Some thoughts in no particular order...

By changing the typeface you could allegedly change the interface. The only thing that prevents you is the keyboard.
We need to think of fonts as software.
We need to rethink what the opentype format can mean as a design tool and/or file extension.
The file extension is the massage.
Some file extensions are inherently good for some things, the open type format is particularly good for archiving simple graphic shapes.


So with that in mind, I made this:
✒"Technology has made it possible to specify your own typographic material: not just letterforms but anything that you may want to put under a key stroke. Many designers still do not realize what this means.
This is sad [...] because new procedures cannot come just from type designers."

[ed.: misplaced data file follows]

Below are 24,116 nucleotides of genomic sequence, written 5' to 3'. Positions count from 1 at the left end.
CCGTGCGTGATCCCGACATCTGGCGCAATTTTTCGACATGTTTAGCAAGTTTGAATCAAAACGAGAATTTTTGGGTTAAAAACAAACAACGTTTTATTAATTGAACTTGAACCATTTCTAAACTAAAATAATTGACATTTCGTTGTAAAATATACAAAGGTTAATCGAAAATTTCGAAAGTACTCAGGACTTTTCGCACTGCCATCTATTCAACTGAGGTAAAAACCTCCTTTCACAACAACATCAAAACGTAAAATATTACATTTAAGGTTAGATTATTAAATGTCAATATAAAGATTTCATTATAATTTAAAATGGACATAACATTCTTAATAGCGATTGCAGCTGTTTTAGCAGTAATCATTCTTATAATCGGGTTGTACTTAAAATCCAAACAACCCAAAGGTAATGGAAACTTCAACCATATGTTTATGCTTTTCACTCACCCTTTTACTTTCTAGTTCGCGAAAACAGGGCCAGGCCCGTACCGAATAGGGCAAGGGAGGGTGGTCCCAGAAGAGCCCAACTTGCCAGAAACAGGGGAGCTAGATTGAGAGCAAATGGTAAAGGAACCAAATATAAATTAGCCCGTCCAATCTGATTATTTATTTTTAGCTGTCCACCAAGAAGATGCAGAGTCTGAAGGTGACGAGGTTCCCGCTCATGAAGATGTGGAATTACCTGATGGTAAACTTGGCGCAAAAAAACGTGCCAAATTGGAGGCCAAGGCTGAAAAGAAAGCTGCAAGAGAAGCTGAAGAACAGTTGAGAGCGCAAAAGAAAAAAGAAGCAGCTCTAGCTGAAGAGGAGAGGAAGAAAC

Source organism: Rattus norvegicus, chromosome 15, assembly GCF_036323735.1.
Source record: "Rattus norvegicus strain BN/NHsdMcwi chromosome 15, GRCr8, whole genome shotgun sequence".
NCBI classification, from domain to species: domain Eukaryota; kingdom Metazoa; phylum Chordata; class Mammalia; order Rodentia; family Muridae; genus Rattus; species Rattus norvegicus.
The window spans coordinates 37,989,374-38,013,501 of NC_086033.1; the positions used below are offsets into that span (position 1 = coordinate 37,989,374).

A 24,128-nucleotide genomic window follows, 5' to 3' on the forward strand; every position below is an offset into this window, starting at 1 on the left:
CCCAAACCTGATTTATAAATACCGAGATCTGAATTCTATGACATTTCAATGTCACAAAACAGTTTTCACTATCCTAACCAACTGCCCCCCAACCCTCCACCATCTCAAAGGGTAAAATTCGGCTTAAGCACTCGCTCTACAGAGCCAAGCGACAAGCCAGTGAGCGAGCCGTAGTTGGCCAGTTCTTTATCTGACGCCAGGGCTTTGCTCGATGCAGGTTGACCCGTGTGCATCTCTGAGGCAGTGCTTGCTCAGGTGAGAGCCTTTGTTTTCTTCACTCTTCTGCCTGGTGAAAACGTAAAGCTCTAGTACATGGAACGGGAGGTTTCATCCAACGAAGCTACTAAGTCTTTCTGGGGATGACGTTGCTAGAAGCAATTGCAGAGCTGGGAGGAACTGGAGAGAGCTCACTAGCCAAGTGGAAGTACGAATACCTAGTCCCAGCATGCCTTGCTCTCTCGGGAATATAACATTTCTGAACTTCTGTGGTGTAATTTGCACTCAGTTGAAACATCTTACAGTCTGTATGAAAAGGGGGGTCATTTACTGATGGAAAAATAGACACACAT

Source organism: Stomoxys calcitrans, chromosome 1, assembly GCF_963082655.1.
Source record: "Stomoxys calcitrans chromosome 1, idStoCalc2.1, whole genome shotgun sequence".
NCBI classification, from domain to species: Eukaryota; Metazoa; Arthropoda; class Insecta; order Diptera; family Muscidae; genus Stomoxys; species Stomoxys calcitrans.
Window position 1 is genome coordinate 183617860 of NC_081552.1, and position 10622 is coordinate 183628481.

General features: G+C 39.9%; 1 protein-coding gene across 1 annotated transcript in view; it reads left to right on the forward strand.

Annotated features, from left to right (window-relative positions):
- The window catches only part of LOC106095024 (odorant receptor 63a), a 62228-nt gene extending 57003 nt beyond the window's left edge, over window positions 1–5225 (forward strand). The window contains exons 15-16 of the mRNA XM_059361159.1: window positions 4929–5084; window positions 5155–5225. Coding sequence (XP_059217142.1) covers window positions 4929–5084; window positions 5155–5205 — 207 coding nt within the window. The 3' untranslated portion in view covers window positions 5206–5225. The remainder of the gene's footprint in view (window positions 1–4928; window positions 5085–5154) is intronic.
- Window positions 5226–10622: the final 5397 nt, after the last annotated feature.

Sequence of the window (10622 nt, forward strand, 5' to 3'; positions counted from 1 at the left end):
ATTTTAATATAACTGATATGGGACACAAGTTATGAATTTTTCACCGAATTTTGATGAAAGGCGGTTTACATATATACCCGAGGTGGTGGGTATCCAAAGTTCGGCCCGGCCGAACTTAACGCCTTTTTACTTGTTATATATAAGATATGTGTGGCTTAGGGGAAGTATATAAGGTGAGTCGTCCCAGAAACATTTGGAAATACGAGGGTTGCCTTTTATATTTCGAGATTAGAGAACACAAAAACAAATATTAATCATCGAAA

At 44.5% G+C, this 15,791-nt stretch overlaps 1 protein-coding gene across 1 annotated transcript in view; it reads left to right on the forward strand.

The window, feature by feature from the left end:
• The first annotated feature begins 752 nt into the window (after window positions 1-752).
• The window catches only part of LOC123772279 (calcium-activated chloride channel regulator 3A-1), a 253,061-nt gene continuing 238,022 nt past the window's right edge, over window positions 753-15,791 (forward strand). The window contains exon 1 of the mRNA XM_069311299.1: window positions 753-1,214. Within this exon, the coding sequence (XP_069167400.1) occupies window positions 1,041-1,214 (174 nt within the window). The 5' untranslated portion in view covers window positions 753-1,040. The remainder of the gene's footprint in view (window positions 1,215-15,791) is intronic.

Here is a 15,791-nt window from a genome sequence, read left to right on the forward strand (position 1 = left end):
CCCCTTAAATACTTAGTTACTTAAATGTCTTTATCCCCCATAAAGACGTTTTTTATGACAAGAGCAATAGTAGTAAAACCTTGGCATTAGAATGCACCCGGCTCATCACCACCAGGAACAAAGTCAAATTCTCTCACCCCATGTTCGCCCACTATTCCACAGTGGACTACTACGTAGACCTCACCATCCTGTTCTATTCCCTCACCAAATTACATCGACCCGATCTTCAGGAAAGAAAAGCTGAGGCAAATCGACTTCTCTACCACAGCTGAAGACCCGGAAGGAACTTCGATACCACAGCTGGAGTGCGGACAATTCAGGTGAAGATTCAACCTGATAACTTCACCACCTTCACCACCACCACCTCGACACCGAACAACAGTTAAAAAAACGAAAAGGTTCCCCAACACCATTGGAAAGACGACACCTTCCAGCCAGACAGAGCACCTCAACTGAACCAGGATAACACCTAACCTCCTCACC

Counterpunch, Fred Smeijers, 1996
210 characters before
65,536 characters in opentype, yet we barely use 100.
The keyboard has primed us to hit the same keys over and over again.

typeface as notation


vVvW jaBsnkqpTB


typeface as data,
typeface as statement

downloading as publishing

[lack of liquidity]

typeface as cabinet



vVvW jaBsnkqpTB

To realize I was just making fancy dingbats/dividers...

google: dingbats ☞ rulers

Notes from the Cosmic Typewriter:
The Life and Work of Dom Sylvester Houédard
I learned 2 things:
1.-it's about typing: input as play
2.-the current system (font design software & text editor) punishes rotation and make height even for the sake of horizontality & legibility. The monk would have loved to be able to rotate his Olivetti.
The Gutenberg Galaxy
I think it's simply a thing we inherited from metal type.
Lots of asian languages are slowly becoming horizontal despite being originally vertical.

Next step: Ivrea